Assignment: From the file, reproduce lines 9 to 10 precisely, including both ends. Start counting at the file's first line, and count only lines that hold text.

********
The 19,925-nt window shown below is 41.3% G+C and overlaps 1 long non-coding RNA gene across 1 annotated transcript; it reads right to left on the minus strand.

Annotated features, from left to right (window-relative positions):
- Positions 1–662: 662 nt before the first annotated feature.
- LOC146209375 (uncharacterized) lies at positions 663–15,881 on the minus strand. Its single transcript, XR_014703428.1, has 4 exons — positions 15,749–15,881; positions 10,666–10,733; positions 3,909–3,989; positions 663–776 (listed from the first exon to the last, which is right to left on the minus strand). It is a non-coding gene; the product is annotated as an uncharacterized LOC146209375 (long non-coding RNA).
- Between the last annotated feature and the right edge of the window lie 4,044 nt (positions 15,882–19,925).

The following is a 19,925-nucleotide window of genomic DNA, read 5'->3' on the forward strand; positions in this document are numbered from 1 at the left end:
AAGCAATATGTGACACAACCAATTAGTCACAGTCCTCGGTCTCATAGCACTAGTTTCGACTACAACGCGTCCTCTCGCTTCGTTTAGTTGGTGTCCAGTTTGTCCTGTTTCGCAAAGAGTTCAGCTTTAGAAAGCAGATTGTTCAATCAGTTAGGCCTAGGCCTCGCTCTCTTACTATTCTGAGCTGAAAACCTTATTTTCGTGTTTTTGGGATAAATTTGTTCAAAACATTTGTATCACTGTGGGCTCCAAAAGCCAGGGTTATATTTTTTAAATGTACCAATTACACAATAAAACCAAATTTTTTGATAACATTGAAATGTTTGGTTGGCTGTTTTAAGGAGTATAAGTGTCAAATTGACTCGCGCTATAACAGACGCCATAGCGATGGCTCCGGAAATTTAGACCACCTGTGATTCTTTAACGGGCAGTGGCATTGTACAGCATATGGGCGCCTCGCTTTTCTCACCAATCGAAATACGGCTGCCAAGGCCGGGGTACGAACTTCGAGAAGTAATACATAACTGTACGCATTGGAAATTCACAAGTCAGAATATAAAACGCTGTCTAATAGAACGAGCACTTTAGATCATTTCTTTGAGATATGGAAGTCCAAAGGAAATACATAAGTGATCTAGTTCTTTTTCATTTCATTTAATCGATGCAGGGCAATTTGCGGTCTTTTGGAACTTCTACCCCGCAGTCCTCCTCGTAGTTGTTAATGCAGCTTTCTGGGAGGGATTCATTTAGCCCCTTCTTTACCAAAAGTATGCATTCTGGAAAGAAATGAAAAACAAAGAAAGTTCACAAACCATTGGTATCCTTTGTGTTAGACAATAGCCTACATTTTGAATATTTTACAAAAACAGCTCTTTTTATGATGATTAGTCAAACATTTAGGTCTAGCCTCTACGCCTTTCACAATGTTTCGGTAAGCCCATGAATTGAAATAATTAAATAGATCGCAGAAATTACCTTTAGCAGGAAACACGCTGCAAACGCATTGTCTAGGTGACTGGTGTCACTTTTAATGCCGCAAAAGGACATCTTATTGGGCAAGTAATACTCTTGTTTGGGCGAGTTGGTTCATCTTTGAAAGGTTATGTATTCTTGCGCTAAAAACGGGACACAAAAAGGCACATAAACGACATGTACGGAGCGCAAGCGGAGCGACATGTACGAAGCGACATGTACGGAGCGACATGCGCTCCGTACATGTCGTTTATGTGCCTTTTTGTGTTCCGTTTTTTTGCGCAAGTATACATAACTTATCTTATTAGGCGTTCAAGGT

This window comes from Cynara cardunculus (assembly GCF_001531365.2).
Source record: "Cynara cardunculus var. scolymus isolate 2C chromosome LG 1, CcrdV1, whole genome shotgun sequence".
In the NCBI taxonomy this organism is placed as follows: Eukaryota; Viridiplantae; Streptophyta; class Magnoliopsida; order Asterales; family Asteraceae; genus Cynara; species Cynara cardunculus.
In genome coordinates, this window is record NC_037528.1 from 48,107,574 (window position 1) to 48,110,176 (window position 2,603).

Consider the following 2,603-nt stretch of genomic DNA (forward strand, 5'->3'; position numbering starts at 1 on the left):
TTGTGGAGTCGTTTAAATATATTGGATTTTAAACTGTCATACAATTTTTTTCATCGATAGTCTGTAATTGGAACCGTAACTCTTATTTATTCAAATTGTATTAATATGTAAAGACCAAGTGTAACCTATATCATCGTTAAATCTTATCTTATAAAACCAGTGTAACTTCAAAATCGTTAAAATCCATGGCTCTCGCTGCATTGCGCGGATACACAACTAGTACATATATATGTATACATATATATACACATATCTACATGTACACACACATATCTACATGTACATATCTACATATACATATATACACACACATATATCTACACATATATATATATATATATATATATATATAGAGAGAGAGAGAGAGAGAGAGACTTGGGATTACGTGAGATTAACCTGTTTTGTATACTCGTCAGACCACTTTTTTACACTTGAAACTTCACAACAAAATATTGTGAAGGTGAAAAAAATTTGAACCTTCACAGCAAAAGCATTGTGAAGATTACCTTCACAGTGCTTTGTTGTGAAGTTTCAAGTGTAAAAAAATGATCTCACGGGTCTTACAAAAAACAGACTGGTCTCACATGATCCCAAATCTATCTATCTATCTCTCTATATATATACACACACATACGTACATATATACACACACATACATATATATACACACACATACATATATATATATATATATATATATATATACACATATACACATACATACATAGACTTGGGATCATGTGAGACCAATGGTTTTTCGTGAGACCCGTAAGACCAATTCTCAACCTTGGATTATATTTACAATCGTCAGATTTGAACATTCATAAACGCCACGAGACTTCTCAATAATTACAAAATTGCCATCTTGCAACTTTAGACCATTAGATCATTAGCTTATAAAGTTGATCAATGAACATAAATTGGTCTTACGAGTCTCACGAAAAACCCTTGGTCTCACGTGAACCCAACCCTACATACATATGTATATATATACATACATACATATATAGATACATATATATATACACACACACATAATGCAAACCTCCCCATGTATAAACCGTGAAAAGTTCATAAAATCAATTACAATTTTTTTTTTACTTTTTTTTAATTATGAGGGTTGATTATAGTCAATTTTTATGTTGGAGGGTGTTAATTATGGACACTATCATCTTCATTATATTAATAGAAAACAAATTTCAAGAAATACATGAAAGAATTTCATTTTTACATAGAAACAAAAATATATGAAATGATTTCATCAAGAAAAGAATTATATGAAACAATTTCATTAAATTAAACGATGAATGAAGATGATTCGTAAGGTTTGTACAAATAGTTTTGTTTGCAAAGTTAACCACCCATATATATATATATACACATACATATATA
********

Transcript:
Source record: "Cynara cardunculus var. scolymus isolate 2C chromosome LG 1, CcrdV1, whole genome shotgun sequence".
In the NCBI taxonomy this organism is placed as follows: Eukaryota; Viridiplantae; Streptophyta; class Magnoliopsida; order Asterales; family Asteraceae; genus Cynara; species Cynara cardunculus.